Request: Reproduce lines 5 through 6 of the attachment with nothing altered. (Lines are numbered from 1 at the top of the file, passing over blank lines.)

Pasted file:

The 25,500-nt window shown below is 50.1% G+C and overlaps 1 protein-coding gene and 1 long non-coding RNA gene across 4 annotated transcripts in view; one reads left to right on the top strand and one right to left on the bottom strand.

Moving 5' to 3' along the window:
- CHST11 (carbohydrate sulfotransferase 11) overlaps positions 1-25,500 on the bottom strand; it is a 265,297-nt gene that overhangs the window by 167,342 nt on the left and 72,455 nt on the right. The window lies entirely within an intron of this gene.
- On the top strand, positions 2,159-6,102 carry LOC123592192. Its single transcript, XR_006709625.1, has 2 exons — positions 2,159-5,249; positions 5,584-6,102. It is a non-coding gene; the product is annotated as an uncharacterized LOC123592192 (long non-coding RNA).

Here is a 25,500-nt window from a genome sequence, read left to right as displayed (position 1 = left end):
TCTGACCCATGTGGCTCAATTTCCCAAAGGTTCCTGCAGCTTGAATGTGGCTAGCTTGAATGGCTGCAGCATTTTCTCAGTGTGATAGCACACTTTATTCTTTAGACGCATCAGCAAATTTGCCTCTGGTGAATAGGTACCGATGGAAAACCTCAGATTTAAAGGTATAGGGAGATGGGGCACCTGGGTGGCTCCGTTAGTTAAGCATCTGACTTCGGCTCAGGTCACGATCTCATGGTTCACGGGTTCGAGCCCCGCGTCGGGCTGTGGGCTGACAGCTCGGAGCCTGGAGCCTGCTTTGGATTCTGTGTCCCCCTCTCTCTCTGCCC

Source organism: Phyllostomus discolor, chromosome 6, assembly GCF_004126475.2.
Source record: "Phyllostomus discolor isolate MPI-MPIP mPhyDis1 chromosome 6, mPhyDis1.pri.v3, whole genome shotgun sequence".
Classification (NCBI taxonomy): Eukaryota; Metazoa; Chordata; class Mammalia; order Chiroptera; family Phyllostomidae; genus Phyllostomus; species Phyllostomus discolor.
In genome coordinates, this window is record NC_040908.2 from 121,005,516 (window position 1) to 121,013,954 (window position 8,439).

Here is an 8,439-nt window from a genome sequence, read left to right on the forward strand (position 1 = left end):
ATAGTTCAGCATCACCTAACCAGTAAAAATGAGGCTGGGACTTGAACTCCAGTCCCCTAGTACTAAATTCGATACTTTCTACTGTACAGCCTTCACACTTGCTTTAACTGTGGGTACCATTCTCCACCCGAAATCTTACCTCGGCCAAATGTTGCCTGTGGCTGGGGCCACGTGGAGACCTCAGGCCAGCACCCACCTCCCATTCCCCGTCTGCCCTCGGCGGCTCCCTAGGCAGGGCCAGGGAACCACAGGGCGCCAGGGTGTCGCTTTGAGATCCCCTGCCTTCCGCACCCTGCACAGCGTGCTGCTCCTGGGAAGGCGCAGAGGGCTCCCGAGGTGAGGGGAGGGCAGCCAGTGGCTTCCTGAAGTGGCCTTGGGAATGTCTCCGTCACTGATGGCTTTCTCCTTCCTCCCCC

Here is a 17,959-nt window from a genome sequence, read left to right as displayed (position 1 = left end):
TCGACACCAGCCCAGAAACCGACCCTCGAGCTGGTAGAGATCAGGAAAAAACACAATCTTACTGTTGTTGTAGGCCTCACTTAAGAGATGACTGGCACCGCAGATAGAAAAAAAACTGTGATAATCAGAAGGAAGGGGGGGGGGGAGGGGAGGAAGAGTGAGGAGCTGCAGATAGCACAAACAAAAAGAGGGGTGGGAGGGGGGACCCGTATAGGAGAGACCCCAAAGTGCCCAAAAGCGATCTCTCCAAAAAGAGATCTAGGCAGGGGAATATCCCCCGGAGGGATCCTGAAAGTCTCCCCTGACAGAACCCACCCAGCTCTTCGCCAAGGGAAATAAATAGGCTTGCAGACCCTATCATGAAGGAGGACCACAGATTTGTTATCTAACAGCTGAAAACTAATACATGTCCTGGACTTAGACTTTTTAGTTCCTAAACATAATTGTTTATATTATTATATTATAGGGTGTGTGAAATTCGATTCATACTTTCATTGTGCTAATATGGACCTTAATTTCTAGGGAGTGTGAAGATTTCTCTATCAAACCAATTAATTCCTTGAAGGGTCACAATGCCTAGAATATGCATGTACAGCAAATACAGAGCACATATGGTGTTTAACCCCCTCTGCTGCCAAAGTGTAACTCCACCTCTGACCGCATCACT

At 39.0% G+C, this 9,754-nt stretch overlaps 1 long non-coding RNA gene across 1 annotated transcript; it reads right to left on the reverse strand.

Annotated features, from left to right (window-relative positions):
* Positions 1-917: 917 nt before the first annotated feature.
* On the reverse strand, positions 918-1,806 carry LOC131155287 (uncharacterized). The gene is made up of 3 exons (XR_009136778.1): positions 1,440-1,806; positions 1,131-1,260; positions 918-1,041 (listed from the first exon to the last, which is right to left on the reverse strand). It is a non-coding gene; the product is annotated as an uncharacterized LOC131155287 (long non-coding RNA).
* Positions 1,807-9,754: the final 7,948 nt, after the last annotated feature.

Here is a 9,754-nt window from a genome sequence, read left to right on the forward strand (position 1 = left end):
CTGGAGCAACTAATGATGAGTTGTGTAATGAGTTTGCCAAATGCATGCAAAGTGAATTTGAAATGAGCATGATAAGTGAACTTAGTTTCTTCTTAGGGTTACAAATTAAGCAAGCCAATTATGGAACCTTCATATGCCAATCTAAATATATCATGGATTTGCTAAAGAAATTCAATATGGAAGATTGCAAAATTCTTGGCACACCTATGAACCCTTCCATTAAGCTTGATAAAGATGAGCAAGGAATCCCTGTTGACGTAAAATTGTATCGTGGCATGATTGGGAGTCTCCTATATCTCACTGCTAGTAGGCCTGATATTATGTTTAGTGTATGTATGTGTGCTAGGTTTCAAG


Here is a 25,500-nt window from a genome sequence, read left to right as displayed (position 1 = left end):
TCTGACCCATGTGGCTCAATTTCCCAAAGGTTCCTGCAGCTTGAATGTGGCTAGCTTGAATGGCTGCAGCATTTTCTCAGTGTGATAGCACACTTTATTCTTTAGACGCATCAGCAAATTTGCCTCTGGTGAATAGGTACCGATGGAAAACCTCAGATTTAAAGGTATAGGGAGATGGGGCACCTGGGTGGCTCCGTTAGTTAAGCATCTGACTTCGGCTCAGGTCACGATCTCATGGTTCACGGGTTCGAGCCCCGCGTCGGGCTGTGGGCTGACAGCTCGGAGCCTGGAGCCTGCTTTGGATTCTGTGTCCCCCTCTCTCTCTGCCC